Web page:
I missed this when it was first published but it’s still a great article praising Jeanette MacDonald.
Last month was the 90th anniversary of San Francisco’s last movie palace, the Castro Theatre. Among the classic films to be screened to celebrate this was San Francisco. Sean Martinfield, a San Francisco cultural critic for the Huffington Post, wrote the following:
The Castro Theatre’s Anniversary roster of films features some of Hollywood’s greatest Leading Ladies, particularly those who are in the canon of Gay Icons…. Highest on this list of must-sees — especially if you’ve never seen it in a theatre and, specifically, the Castro — is San Francisco starring Jeanette MacDonald, Clark Gable and Spencer Tracy. The film features the city’s “official song” and what is still regarded as being among the most effective special effects ever created — the 1906 Earthquake and Fire. Its sharp witted screenwriter Anita Loos had already created fiery successes for Jean Harlow — Red-Headed Woman, The Girl from Missouri, Riffraff — and would go on to fashion more box office hits including The Women, Susan and God, Blossoms in the Dust, and Gentlemen Prefer Blondes. Clark Gable was at first disinterested in the project. Soprano Jeanette MacDonald, a real red-headed woman, went to work on him. Even though she was considered one of the most beautiful stars in the film industry, Gable probably agreed to sign because of the literary flare of Anita Loos and his tailor-made role of “Blackie Norton” — also, director W.S. (“one take Woodie”) Van Dyke would encourage his newly grown moustache. Young Spencer Tracy received his first Academy Award nomination for playing a priest and Douglas Shearer (brother of Norma) took his third Oscar for Sound. And the title song, “San Francisco,” written for Jeanette MacDonald by Bronislau Kaper, would secure her immortality by forever linking her to the city, aka, “Baghdad by the Bay.”….
It’s a shame that Jeanette did not record “San Francisco” at the time the film was released. Her voice was in fantastic shape and the arrangement would have replicated the vitality she displayed in the film. As it turned out, and in spite of her objections, she recorded the song for RCA in 1950 and then tried to have it suppressed. The version included the jazzier section featured in the film, just prior to the quake. Miss MacDonald hated the end results. The recording was re-released in 1967 as a 45 rpm and is now included in a wide variety of CD complications….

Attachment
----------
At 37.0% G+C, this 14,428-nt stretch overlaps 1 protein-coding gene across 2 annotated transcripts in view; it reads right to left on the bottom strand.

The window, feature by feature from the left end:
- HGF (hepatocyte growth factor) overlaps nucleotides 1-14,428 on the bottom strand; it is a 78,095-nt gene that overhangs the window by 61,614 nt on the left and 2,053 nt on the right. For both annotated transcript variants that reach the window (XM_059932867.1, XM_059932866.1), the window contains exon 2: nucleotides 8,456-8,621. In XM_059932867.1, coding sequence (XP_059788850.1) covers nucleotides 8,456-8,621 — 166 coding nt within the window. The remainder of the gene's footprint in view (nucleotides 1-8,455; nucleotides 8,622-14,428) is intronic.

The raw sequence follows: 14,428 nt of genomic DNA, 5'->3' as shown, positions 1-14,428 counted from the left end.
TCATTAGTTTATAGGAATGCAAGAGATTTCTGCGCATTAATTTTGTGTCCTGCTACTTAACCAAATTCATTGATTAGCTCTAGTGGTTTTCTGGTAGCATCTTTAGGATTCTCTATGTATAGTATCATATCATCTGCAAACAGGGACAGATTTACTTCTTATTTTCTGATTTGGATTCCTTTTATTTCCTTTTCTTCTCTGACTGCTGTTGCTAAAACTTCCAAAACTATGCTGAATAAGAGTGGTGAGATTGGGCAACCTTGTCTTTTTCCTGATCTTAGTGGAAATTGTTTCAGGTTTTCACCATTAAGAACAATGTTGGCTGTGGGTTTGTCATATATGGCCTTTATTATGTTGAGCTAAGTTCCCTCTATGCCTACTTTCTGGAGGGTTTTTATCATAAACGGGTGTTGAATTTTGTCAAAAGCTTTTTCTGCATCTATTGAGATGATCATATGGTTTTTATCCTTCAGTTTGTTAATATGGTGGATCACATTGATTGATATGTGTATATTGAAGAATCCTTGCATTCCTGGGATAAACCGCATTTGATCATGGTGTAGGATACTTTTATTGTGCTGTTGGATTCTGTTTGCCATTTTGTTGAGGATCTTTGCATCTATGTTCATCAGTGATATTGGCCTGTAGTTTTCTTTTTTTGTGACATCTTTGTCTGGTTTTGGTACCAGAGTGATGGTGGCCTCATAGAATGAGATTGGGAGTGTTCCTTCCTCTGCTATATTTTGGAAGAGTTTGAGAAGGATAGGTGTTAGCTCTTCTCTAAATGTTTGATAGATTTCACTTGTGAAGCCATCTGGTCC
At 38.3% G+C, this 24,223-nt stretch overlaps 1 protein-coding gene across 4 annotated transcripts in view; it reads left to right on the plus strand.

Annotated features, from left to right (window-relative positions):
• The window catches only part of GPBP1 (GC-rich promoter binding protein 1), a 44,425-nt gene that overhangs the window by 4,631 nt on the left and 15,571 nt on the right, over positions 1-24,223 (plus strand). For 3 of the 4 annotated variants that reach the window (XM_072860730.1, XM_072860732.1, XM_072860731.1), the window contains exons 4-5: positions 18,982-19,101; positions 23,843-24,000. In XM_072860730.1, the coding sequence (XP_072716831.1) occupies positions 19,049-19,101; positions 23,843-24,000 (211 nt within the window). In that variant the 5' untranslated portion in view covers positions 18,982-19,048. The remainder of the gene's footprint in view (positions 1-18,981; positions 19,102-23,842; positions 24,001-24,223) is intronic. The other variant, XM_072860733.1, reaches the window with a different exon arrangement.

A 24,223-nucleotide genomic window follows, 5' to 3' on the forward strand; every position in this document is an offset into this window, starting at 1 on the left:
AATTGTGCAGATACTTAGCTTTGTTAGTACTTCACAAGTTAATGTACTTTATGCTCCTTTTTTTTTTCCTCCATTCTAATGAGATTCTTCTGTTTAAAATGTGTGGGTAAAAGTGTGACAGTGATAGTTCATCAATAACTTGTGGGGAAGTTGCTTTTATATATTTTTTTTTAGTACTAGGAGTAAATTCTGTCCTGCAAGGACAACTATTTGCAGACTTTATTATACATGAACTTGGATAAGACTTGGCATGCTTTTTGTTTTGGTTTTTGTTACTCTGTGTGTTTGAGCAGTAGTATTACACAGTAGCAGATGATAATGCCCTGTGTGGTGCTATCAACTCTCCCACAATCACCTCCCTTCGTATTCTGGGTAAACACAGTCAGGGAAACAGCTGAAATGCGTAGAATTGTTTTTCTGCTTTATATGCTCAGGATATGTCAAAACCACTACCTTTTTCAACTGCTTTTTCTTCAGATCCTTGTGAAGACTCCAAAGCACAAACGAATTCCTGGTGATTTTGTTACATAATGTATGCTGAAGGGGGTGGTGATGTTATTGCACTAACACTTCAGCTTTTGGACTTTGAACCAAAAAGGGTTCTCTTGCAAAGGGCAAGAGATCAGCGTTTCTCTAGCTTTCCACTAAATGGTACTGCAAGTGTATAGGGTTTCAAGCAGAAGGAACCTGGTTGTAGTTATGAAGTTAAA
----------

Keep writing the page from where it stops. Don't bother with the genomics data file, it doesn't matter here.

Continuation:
In May 1984, just prior to the Democratic National Convention held at Moscone Center, Quentin Kopp, a member of the City’s Board of Supervisors, proposed an ordinance to have the 1936 composition established as the city’s “Official Song” — replacing “I Left My Heart In San Francisco” — arguing that it was mushy and outdated. A lively challenge followed. Then-Mayor Diane Feinstein was on a campaign to have the cable cars refurbished in time for the Convention and was determined that she and singer Tony Bennett would enjoy a unique photo-op as the first car rolled onto the tracks. The Board of Supervisors let the public decide. At their regular Tuesday meeting, broadcast on the radio, the rival factions assembled various musicians to perform the separate songs as the public (including me!) phoned in their votes. Bronisalu Kaper’s “San Francisco” was the overwhelming favorite. Turns out, Blackie Norton was right — “This is about San Francisco!” Nevertheless, Mr. Kopp offered a happy compromise. “San Francisco” was declared the Official Song and that other tune named Official Ballad. (Note: This year, during an affectionate Valentine’s Day salute to Tony Bennett under the dome at City Hall, the 86-year-old crooner remained mute on the subject and refrained from singing.)….
M.G.M.’s San Francisco will survive the Test of Time, and is destined to be adapted to every format ever imagined. Like The City itself, Jeanette MacDonald remains a gorgeous and temperamental Diva. She will always be the “First Lady of San Francisco”.
Link to complete article.